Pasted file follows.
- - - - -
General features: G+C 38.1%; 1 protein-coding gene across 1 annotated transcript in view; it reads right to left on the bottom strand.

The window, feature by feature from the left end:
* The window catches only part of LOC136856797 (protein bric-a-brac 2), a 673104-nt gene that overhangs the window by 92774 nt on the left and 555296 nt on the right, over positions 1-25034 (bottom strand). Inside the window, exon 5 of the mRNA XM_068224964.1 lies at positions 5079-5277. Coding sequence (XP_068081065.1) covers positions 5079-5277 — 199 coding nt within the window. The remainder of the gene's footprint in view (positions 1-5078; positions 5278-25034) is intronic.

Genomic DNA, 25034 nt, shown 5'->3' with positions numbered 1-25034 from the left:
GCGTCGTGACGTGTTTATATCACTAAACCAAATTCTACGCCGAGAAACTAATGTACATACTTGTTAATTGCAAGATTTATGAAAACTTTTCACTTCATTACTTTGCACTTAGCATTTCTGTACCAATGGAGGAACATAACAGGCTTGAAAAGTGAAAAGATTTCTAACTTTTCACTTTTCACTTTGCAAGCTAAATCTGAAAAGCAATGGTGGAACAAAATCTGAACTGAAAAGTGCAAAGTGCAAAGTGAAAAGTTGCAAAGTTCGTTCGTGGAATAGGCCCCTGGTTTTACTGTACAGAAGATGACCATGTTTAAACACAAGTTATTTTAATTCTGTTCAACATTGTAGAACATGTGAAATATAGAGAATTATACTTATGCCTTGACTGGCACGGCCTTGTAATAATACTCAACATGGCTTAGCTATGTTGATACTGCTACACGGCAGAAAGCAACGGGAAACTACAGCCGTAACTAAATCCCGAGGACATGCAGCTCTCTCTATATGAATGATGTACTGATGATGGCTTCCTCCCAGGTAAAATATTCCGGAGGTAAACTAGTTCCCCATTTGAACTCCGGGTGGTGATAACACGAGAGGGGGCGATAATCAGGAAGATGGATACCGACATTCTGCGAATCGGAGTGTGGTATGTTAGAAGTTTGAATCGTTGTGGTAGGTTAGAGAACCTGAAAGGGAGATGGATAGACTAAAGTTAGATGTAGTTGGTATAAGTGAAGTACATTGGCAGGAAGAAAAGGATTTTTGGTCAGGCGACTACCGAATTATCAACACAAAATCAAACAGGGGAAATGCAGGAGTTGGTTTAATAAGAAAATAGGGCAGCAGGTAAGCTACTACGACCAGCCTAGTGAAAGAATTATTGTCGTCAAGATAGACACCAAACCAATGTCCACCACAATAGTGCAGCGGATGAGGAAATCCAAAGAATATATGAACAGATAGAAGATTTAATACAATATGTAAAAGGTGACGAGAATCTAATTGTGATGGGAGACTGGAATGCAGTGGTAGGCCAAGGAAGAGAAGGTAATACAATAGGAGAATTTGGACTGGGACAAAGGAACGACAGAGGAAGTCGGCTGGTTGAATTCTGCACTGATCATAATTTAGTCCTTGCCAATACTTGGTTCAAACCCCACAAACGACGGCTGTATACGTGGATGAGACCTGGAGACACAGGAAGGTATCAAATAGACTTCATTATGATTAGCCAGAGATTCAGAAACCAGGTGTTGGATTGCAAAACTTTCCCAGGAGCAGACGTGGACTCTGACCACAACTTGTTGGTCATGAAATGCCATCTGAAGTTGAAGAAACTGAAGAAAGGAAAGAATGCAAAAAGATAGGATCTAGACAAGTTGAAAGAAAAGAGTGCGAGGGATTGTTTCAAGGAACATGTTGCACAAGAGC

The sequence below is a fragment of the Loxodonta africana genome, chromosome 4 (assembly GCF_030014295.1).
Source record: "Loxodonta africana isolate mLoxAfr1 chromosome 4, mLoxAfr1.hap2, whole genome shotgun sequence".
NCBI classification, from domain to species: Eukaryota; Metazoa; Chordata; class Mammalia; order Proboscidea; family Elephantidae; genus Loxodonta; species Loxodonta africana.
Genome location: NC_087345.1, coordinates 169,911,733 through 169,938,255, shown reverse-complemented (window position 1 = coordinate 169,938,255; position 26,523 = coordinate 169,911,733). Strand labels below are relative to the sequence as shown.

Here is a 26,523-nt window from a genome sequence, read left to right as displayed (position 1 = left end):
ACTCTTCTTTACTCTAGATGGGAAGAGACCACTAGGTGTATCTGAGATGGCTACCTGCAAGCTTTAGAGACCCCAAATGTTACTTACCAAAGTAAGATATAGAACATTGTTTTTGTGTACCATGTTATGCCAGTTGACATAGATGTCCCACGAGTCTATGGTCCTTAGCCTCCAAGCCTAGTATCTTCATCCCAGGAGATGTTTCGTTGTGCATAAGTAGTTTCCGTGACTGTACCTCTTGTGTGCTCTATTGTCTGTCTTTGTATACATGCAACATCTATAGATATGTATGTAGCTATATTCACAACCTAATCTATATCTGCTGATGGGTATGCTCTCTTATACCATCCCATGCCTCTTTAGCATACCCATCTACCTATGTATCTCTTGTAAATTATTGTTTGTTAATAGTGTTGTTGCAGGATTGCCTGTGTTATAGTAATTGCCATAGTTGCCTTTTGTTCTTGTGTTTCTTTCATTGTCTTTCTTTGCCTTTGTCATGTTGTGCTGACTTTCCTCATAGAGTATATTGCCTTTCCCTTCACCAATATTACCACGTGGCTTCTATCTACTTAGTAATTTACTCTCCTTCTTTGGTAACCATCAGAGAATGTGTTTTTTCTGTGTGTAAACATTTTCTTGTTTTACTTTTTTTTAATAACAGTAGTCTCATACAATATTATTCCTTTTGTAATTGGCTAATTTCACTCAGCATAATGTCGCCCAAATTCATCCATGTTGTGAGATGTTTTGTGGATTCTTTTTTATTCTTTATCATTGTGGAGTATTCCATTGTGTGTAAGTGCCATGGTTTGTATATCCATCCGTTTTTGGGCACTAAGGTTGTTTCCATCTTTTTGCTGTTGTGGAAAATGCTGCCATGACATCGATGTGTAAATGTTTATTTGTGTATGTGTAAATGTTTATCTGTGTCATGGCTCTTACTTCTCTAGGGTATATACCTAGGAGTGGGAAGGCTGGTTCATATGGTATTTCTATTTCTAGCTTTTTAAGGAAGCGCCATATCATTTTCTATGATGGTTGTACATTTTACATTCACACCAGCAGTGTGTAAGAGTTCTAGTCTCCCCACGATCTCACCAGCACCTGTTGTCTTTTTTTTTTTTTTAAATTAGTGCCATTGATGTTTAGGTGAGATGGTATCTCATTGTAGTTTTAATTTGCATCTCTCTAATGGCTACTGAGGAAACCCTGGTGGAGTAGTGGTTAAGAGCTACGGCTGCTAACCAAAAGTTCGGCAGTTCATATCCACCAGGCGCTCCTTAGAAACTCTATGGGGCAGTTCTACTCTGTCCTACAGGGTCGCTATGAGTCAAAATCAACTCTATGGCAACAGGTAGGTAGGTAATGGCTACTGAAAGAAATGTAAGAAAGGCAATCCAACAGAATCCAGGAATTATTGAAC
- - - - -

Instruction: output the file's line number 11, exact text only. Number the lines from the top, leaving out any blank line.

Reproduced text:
ACTCTTCTTTACTCTAGATGGGAAGAGACCACTAGGTGTATCTGAGATGGCTACCTGCAAGCTTTAGAGACCCCAAATGTTACTTACCAAAGTAAGATATAGAACATTGTTTTTGTGTACCATGTTATGCCAGTTGACATAGATGTCCCACGAGTCTATGGTCCTTAGCCTCCAAGCCTAGTATCTTCATCCCAGGAGATGTTTCGTTGTGCATAAGTAGTTTCCGTGACTGTACCTCTTGTGTGCTCTATTGTCTGTCTTTGTATACATGCAACATCTATAGATATGTATGTAGCTATATTCACAACCTAATCTATATCTGCTGATGGGTATGCTCTCTTATACCATCCCATGCCTCTTTAGCATACCCATCTACCTATGTATCTCTTGTAAATTATTGTTTGTTAATAGTGTTGTTGCAGGATTGCCTGTGTTATAGTAATTGCCATAGTTGCCTTTTGTTCTTGTGTTTCTTTCATTGTCTTTCTTTGCCTTTGTCATGTTGTGCTGACTTTCCTCATAGAGTATATTGCCTTTCCCTTCACCAATATTACCACGTGGCTTCTATCTACTTAGTAATTTACTCTCCTTCTTTGGTAACCATCAGAGAATGTGTTTTTTCTGTGTGTAAACATTTTCTTGTTTTACTTTTTTTTAATAACAGTAGTCTCATACAATATTATTCCTTTTGTAATTGGCTAATTTCACTCAGCATAATGTCGCCCAAATTCATCCATGTTGTGAGATGTTTTGTGGATTCTTTTTTATTCTTTATCATTGTGGAGTATTCCATTGTGTGTAAGTGCCATGGTTTGTATATCCATCCGTTTTTGGGCACTAAGGTTGTTTCCATCTTTTTGCTGTTGTGGAAAATGCTGCCATGACATCGATGTGTAAATGTTTATTTGTGTATGTGTAAATGTTTATCTGTGTCATGGCTCTTACTTCTCTAGGGTATATACCTAGGAGTGGGAAGGCTGGTTCATATGGTATTTCTATTTCTAGCTTTTTAAGGAAGCGCCATATCATTTTCTATGATGGTTGTACATTTTACATTCACACCAGCAGTGTGTAAGAGTTCTAGTCTCCCCACGATCTCACCAGCACCTGTTGTCTTTTTTTTTTTTTTAAATTAGTGCCATTGATGTTTAGGTGAGATGGTATCTCATTGTAGTTTTAATTTGCATCTCTCTAATGGCTACTGAGGAAACCCTGGTGGAGTAGTGGTTAAGAGCTACGGCTGCTAACCAAAAGTTCGGCAGTTCATATCCACCAGGCGCTCCTTAGAAACTCTATGGGGCAGTTCTACTCTGTCCTACAGGGTCGCTATGAGTCAAAATCAACTCTATGGCAACAGGTAGGTAGGTAATGGCTACTGAAAGAAATGTAAGAAAGGCAATCCAACAGAATCCAGGAATTATTGAAC